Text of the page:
The Holocaust, propaganda, and fake news explored with virtual reality

Visitors at the launch of the National Holocaust Centre's Eye as Witness exhibition at the South Ham

The National Holocaust Centre's The Eye as Witness exhibition is a travelling interactive display previously seen at the South Hampstead Synagogue Centre - Credit: David Parry

Donning Virtual Reality goggles, visitors walk into a photograph taken in the Warsaw Ghetto to see the photographer in action – and what was left out of the frame.

It's part of an interactive exhibition which immerses viewers in photographs and testimony about the Holocaust at the Jewish Museum. The Eye As Witness explores the political and moral motives for recording the Holocaust – to encourage critical thinking on racism and fake news today.

The Warsaw photo was produced by the Nazis, so through whose eyes are we seeing the past?

Images from The Eye As Witness exhibition at South Hampstead Synagogue

The National Holocaust Centre's The Eye As Witness exhibition originally launched at South Hampstead Synagogue in 2020. - Credit: David Parry

Professor Maiken Umbach created the VR exhibit with Nottingham University's Mixed Reality Laboratory after researching photography during the Nazi era. She points out that many images of ghettos and concentration camps used on TV and in museums were taken by the perpetrators of the Holocaust to make Jews appear subhuman and stripped of dignity.

"The urgency of taking a fresh look at the darkest moment of human history cannot be underestimated," she said. "We have relied too much on Nazi propaganda photos to visualise the horrors of the Holocaust. Focusing on the photos and testimonies of victims helps us understand issues that are sadly becoming increasingly pressing in the modern world, such as antisemitism, racism, fake news, and prejudice.”

Images from The Eye As Witness exhibition at South Hampstead Synagogue

Nottingham University's Mixed Reality Laboratory and historian Prof Maiken Umbach created the VR exhibit which lets visitors step inside a photograph taken during WWII - Credit: Courtesy of Nottingham University Mixed Reality Lab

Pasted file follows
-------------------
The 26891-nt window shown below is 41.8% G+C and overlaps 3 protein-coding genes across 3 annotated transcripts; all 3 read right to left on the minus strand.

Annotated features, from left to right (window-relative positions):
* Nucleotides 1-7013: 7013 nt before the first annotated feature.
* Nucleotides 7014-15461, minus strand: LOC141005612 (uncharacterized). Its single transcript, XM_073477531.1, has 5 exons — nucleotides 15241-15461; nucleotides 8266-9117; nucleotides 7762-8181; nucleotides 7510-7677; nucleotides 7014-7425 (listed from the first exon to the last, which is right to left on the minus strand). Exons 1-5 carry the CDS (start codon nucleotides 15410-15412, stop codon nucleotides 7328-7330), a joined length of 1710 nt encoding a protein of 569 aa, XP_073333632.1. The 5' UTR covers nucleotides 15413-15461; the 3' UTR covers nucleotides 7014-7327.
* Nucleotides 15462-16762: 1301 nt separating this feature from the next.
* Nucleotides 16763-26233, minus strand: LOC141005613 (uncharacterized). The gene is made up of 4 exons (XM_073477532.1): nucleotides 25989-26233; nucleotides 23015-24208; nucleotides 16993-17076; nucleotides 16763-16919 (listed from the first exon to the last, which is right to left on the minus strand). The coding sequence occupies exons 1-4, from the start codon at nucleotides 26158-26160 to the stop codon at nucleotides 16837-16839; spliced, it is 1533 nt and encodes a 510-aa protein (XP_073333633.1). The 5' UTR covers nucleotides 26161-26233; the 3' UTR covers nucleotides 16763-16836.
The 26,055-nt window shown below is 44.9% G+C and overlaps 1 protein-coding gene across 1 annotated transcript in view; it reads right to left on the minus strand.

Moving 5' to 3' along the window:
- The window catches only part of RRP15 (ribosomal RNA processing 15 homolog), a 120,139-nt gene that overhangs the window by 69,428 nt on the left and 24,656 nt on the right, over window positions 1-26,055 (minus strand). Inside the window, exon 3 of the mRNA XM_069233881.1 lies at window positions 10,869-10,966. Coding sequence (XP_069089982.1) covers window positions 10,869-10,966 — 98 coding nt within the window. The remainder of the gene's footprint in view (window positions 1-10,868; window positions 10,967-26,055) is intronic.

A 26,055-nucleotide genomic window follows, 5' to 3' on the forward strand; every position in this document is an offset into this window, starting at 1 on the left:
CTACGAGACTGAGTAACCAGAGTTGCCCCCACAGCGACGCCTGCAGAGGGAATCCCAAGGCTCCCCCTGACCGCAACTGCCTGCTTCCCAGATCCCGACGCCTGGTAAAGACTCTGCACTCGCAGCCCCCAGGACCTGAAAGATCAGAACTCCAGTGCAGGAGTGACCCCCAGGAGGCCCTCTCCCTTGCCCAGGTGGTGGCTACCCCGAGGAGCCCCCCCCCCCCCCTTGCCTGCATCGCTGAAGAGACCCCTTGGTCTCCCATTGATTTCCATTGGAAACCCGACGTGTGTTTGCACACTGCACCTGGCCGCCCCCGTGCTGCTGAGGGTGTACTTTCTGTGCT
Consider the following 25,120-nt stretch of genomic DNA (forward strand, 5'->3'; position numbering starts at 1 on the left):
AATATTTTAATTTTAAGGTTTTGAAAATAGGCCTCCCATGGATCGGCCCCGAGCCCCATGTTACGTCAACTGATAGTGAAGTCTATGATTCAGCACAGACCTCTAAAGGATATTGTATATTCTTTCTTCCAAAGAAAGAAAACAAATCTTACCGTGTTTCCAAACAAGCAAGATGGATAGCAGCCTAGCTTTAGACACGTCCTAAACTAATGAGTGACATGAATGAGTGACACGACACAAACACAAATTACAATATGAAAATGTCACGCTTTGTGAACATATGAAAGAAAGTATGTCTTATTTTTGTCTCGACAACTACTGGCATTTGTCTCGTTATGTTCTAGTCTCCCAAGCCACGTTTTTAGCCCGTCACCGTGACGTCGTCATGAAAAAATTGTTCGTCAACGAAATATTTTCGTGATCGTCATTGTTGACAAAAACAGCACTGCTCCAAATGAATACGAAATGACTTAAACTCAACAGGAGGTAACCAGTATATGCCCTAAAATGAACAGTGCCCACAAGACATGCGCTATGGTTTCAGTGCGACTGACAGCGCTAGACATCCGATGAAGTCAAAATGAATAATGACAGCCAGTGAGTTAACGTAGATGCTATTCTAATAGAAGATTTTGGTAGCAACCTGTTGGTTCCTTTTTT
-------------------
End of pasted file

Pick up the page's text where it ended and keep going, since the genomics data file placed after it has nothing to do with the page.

Marc Cave, director of the National Holocaust Centre & Museum, which is behind the exhibition, said while it was "an excitingly creative use of technology to reconsider the past, its purpose is chillingly contemporary".

"When you see an image or video posted on Twitter or Facebook today - of a victim of war or member of a minority group - ask yourself who recorded it and why. If pictures are worth a thousand words, then fake news is 1,000 times more sinister in photographic form. This exhibition invites critical thinking. It asks you to understand the visual cunning of the Nazis and how it helped permeate and legitimise anti-Jewish hate — and to think critically about the same propaganda techniques being used on social media today by left and right alike”.

Images from The Eye As Witness exhibition at South Hampstead Synagogue

The Eye As Witness exhibition sees visitors don VR goggles and step into a photograph taken in the Warsaw Ghetto during the Holocaust - Credit: David Parry

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While photographs taken by victims of the Holocaust are scarce, some on display were taken in secret and, alongside written testimony, offer a different perspective on events. The exhibition also features the National Holocaust Museum's The Forever Project which uses interactive technology to ask survivors hundreds of questions.

Frances Jeens – who after two years as interim director has been confirmed as director of the museum in Albert Road, Camden Town – said: “I’m so pleased this will be our first exhibition in my role as director. The exhibition reflects our values in supporting academic research, creating space for discussion, and using technology to bring stories to our audiences.”

The Eye As Witness runs from April 24 until September 18. A special candle lighting and curator's talk for Yom HoShoah takes place on April 28. Visit